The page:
DOD EMall looks to Web services

The Defense Logistics Agency is considering Web services on its Web portal for Defense Department procurement, an agency official said this week.

Donald O'Brien, program manager for the DOD EMall portal, spoke at a panel discussion about Web services during this week's E-Gov 2003 conference in Washington.

The phrase Web services refers to a set of software specifications, including Extensible Markup Language, that let computer applications talk to each other.

DLA officials want the EMall to be the Defense customer's first choice for purchasing supplies, O'Brien said. Unlike most other shopping portals, which have a single seller, 'we think of ourselves as like the phone company,' bringing customers and sellers together, O'Brien said.

The agency wants to move EMall to a service-oriented architecture, O'Brien said. DLA officials hope for a cascade effect as suppliers and manufacturers add Web services to their catalogs.

Issues that will affect how fast DLA moves to Web services include organizational resistance, security, and the need to build and extend supplier relationships, O'Brien said.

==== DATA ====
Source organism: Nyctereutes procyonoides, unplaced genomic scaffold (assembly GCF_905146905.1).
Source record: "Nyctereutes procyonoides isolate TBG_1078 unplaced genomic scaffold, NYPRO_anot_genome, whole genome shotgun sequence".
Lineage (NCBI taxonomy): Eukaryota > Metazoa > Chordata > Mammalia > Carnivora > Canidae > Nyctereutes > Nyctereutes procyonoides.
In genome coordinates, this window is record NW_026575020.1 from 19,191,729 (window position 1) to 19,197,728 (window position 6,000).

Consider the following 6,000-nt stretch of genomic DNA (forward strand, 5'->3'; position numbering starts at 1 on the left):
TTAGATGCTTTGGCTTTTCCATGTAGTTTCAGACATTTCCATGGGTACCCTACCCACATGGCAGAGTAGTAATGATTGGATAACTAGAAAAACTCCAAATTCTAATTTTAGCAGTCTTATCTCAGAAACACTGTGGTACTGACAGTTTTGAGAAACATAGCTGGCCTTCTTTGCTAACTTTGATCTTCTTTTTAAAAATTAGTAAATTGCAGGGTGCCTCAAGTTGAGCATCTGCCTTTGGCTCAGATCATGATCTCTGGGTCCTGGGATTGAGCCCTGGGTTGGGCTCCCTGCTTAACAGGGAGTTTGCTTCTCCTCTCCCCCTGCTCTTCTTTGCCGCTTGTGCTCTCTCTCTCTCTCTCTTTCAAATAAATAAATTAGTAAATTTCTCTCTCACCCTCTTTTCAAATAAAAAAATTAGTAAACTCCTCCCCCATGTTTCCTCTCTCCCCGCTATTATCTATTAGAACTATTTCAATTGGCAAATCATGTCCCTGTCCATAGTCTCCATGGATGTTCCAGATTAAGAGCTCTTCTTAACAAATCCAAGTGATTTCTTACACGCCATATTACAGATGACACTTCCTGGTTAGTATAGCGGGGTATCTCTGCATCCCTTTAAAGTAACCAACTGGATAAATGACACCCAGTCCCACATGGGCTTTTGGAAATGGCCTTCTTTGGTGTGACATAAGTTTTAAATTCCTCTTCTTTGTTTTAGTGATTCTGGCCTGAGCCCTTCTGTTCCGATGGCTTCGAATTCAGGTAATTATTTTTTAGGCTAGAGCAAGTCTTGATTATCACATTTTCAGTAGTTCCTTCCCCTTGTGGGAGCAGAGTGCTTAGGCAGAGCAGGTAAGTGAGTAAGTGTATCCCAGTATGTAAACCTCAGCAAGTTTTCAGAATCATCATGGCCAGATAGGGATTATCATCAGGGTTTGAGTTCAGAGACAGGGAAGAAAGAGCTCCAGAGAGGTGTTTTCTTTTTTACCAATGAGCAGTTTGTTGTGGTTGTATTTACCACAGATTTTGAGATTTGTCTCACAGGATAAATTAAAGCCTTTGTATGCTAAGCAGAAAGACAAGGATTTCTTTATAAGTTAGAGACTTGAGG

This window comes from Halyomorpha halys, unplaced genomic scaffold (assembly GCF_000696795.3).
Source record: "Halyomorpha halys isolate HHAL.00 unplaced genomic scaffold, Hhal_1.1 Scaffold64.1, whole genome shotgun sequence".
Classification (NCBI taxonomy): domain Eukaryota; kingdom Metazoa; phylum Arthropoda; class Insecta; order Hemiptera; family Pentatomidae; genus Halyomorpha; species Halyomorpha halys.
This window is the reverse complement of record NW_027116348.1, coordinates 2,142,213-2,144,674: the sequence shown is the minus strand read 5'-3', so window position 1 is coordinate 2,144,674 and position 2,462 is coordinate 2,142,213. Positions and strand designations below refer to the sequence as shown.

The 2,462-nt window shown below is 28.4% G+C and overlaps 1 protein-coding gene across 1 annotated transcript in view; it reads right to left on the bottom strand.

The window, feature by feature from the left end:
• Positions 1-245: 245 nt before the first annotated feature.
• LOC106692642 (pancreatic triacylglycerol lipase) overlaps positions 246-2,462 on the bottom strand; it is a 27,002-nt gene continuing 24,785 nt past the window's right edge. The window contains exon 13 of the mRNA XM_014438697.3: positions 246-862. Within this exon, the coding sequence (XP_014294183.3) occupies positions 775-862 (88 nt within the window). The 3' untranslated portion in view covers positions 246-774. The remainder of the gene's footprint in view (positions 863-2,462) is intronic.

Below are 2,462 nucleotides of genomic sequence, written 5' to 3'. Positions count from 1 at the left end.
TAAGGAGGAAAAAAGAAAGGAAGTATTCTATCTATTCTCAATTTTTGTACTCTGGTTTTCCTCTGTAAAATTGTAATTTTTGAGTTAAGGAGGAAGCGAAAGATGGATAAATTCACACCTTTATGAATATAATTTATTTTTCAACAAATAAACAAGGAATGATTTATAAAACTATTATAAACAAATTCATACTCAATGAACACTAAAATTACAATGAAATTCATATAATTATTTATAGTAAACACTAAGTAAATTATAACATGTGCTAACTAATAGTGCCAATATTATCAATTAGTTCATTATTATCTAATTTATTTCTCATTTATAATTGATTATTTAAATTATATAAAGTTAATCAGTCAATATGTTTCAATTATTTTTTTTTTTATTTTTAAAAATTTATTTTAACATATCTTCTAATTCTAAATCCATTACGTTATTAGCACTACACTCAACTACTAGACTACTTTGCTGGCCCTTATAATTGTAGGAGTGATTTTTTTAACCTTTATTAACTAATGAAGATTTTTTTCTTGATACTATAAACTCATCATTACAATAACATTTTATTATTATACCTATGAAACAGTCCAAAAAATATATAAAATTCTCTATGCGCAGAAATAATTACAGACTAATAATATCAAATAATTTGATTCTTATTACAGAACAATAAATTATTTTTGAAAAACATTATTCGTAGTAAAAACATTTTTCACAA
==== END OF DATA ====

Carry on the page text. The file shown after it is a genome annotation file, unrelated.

'I'm really excited about the potential for applying Web services to my project,' he said.

Panelist Tamer Ali, product management director for VCampus Corp. of Reston, Va., said computerized training systems could benefit from Web services because they often must interact with other agency systems, such as financial reporting and human resources.

When getting involved in Web services, agency officials should start simple and find a process where Web services can improve the experience, Ali said. They shouldn't feel pressured to use Web services just because of the hype.

'Web services is the best technology we have today,' said Brian R. Carroll, senior director of architecture for Merant Inc. of Hillsboro, Ore. 'Standards are still evolving, but a solid core exists.'

Merant and several other companies support the creation of a working group to manage changes in Web services that interact with each other, Carroll said. The companies will submit their proposal to the Organization for Structured Information Standards of Billerica, Mass.


  • business meeting (Monkey Business Images/

    Civic tech volunteers help states with legacy systems

    As COVID-19 exposed vulnerabilities in state and local government IT systems, the newly formed U.S. Digital Response stepped in to help. Its successes offer insight into existing barriers and the future of the civic tech movement.

  • data analytics (

    More visible data helps drive DOD decision-making

    CDOs in the Defense Department are opening up their data to take advantage of artificial intelligence and machine learning tools that help surface insights and improve decision-making.

Stay Connected